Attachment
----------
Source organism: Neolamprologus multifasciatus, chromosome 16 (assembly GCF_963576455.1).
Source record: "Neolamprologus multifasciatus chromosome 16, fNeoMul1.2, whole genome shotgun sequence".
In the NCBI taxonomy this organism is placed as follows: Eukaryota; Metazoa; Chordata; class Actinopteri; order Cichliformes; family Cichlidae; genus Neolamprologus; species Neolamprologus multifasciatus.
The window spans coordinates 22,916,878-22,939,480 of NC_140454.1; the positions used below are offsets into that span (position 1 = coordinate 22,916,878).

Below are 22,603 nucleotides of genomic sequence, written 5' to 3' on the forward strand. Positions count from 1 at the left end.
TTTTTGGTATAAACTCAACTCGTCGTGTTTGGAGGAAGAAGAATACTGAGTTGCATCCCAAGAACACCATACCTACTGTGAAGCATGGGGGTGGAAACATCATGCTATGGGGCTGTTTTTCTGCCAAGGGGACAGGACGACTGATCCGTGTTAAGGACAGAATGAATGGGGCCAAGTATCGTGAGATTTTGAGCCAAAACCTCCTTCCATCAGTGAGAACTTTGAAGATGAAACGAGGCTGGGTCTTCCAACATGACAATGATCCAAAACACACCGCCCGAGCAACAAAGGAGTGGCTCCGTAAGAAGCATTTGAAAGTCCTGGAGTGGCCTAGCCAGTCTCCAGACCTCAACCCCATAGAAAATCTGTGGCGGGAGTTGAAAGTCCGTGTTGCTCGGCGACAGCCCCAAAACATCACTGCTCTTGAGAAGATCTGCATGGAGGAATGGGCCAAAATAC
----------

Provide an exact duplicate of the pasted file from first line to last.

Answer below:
Source organism: Neolamprologus multifasciatus, chromosome 16 (assembly GCF_963576455.1).
Source record: "Neolamprologus multifasciatus chromosome 16, fNeoMul1.2, whole genome shotgun sequence".
In the NCBI taxonomy this organism is placed as follows: Eukaryota; Metazoa; Chordata; class Actinopteri; order Cichliformes; family Cichlidae; genus Neolamprologus; species Neolamprologus multifasciatus.
The window spans coordinates 22,916,878-22,939,480 of NC_140454.1; the positions used below are offsets into that span (position 1 = coordinate 22,916,878).

Below are 22,603 nucleotides of genomic sequence, written 5' to 3' on the forward strand. Positions count from 1 at the left end.
TTTTTGGTATAAACTCAACTCGTCGTGTTTGGAGGAAGAAGAATACTGAGTTGCATCCCAAGAACACCATACCTACTGTGAAGCATGGGGGTGGAAACATCATGCTATGGGGCTGTTTTTCTGCCAAGGGGACAGGACGACTGATCCGTGTTAAGGACAGAATGAATGGGGCCAAGTATCGTGAGATTTTGAGCCAAAACCTCCTTCCATCAGTGAGAACTTTGAAGATGAAACGAGGCTGGGTCTTCCAACATGACAATGATCCAAAACACACCGCCCGAGCAACAAAGGAGTGGCTCCGTAAGAAGCATTTGAAAGTCCTGGAGTGGCCTAGCCAGTCTCCAGACCTCAACCCCATAGAAAATCTGTGGCGGGAGTTGAAAGTCCGTGTTGCTCGGCGACAGCCCCAAAACATCACTGCTCTTGAGAAGATCTGCATGGAGGAATGGGCCAAAATAC